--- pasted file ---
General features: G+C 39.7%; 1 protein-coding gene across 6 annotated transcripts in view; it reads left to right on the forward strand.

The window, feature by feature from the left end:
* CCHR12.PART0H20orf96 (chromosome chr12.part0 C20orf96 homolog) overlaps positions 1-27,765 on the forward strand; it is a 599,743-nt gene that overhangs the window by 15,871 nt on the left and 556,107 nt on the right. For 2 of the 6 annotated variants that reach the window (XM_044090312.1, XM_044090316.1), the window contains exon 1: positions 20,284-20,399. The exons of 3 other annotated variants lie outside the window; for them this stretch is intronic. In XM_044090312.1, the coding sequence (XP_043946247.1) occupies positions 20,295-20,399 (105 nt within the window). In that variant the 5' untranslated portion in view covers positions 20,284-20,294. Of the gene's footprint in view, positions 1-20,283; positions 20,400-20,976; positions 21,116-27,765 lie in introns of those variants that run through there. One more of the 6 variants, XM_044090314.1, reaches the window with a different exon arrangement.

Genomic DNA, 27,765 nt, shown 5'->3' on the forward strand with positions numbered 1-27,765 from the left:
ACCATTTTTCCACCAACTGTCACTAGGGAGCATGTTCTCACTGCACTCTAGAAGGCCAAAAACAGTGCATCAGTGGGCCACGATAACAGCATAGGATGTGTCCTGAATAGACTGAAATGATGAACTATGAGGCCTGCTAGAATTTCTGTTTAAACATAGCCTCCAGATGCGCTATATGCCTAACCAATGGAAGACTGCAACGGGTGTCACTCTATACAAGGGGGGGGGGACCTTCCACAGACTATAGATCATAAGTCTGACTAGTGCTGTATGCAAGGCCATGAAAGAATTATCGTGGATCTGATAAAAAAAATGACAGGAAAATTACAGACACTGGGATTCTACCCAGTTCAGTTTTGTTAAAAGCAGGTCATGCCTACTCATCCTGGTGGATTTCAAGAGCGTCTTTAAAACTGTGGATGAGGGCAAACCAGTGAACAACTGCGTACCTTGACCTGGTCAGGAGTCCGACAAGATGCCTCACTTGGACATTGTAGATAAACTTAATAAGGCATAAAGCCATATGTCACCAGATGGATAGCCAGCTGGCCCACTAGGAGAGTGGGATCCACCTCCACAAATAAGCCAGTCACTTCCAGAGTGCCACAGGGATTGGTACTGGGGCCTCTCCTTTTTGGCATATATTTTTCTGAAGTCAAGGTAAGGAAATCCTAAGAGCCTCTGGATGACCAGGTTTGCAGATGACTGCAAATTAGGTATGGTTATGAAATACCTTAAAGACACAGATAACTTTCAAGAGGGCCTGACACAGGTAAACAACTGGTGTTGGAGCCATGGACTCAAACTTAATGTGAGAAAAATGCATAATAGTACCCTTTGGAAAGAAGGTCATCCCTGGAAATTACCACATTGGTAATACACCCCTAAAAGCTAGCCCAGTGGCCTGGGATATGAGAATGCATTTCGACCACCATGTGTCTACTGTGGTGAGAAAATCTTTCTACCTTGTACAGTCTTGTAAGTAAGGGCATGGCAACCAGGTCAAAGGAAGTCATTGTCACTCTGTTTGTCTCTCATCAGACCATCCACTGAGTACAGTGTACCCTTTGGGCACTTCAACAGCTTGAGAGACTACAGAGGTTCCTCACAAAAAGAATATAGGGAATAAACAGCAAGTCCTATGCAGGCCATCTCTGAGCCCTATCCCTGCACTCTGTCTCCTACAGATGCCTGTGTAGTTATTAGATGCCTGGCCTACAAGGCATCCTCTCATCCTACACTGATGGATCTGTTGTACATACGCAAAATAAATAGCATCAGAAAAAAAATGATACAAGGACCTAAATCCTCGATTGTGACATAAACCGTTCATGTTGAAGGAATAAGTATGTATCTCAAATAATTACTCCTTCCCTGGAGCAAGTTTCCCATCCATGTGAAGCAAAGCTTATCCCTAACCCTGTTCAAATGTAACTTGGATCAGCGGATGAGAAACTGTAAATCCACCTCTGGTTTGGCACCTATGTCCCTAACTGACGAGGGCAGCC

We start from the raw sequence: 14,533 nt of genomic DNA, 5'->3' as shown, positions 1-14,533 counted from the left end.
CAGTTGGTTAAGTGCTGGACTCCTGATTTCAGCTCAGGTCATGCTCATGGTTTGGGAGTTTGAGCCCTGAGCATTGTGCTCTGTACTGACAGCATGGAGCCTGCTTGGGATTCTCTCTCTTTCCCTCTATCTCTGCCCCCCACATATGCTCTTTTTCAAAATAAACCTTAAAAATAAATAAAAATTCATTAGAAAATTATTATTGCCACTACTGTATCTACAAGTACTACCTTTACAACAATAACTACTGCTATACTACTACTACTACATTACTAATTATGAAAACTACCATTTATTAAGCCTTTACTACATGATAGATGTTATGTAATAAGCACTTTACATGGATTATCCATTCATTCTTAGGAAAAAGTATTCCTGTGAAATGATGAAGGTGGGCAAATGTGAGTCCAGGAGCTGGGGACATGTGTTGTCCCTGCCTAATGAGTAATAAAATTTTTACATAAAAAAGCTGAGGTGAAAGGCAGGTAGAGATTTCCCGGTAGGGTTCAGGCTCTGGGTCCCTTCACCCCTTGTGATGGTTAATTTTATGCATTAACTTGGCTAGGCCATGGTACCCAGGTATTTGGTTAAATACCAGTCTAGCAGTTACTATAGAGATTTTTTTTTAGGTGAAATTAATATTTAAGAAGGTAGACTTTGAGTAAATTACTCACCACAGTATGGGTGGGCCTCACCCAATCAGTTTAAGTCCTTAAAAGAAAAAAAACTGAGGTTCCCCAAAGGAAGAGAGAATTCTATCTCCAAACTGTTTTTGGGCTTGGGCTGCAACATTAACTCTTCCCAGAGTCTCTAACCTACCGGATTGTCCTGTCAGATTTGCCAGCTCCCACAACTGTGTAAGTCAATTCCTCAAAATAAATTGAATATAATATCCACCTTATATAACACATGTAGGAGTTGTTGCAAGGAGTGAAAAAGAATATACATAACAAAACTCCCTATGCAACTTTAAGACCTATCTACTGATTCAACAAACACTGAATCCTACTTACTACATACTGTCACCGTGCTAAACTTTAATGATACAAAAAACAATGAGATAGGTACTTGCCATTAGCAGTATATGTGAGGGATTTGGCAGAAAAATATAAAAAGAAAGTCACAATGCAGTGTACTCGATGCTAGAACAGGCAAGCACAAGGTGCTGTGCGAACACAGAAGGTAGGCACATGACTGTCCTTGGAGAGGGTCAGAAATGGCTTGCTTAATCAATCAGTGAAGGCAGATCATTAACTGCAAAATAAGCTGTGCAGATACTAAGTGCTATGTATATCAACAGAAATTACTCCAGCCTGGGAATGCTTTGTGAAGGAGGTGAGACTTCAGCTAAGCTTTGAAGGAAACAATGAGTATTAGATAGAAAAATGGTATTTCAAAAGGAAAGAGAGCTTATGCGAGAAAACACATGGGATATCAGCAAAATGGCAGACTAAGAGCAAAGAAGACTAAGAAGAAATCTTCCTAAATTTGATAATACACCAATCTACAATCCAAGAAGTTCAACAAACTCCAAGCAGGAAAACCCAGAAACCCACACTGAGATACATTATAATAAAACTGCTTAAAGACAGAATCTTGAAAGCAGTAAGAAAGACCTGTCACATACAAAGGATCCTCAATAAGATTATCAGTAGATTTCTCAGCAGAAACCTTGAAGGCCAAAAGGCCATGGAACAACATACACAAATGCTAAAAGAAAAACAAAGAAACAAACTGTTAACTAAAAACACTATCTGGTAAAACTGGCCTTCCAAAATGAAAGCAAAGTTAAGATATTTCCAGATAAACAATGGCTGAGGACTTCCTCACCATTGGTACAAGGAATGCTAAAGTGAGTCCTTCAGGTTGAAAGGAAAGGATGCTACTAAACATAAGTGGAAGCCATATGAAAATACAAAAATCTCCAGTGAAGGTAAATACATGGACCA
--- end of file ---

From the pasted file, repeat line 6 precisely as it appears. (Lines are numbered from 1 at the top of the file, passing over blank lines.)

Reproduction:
We start from the raw sequence: 14,533 nt of genomic DNA, 5'->3' as shown, positions 1-14,533 counted from the left end.